Wild Things: Life as We Know It

Hummingbirds, birch trees, queen bees, northern quolls and more…

Northern quolls, cat-size Australian marsupials (FLPA / David Hosking / AGE Fotostock)

Sleek Stripes

sea snakes striped
(Cheryl Carlin)
Why are so many sea snakes striped? University of Sydney scientists say solid black sea snakes may be at a disadvantage: they are coated with more algae, which slows them down. In underwater lab tests algae bloomed faster on all-dark surfaces, the scientists found; such fuzz causes so much drag it reduces the serpents’ speed by about 20 percent. No wonder black, algae-covered snakes are more often found skulking in coral hideaways than out-and-about striped snakes.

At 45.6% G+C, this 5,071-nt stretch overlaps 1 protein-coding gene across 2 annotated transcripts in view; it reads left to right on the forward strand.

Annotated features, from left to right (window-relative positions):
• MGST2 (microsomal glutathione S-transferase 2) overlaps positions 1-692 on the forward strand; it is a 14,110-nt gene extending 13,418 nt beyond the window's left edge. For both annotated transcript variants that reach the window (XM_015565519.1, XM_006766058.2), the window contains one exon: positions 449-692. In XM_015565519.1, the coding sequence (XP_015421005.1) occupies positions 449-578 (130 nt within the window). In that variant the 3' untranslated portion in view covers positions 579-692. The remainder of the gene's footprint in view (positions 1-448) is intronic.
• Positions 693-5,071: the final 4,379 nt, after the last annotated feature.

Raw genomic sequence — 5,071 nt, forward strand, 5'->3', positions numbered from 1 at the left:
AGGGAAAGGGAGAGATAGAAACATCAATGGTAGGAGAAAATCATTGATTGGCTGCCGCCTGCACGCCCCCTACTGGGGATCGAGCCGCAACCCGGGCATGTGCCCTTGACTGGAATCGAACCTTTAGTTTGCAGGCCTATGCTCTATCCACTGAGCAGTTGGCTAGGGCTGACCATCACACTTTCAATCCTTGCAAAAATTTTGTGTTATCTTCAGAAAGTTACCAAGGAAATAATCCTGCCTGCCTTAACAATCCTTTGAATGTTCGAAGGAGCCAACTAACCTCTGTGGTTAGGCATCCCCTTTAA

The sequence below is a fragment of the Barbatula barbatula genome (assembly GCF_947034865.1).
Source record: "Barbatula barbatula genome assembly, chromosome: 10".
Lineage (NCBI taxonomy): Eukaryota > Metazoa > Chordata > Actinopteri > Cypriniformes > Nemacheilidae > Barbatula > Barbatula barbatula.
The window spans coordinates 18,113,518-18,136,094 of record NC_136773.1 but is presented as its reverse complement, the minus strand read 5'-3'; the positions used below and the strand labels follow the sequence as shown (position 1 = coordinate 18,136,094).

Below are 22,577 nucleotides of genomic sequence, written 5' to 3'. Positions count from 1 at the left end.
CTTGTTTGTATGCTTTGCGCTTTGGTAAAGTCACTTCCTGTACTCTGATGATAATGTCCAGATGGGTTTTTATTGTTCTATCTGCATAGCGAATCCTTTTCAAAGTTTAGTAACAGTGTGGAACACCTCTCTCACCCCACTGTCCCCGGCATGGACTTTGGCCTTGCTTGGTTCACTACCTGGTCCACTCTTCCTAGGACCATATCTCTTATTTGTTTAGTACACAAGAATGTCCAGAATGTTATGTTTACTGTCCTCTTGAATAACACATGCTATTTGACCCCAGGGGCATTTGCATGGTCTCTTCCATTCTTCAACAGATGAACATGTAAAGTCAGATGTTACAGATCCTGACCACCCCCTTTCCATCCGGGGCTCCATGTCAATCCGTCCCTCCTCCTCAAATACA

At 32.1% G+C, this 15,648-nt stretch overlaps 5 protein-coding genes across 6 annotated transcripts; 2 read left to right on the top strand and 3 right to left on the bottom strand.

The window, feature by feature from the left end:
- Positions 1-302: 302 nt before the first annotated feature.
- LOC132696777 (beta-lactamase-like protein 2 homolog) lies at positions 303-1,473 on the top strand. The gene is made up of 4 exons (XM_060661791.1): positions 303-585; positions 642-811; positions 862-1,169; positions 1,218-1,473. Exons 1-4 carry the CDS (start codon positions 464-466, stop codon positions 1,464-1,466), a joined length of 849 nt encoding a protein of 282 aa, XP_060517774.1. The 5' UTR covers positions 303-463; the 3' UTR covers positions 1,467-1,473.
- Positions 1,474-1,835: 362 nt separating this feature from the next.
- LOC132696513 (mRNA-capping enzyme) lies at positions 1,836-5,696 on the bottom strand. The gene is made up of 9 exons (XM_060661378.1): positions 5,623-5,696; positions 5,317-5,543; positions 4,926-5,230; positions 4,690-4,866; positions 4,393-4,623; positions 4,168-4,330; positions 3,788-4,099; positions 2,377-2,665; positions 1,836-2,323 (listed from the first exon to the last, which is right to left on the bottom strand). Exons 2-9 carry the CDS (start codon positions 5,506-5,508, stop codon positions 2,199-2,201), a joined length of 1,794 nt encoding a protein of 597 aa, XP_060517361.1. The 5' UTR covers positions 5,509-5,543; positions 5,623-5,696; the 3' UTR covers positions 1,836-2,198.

Learn more about sea snakes at the Encyclopedia of Life.


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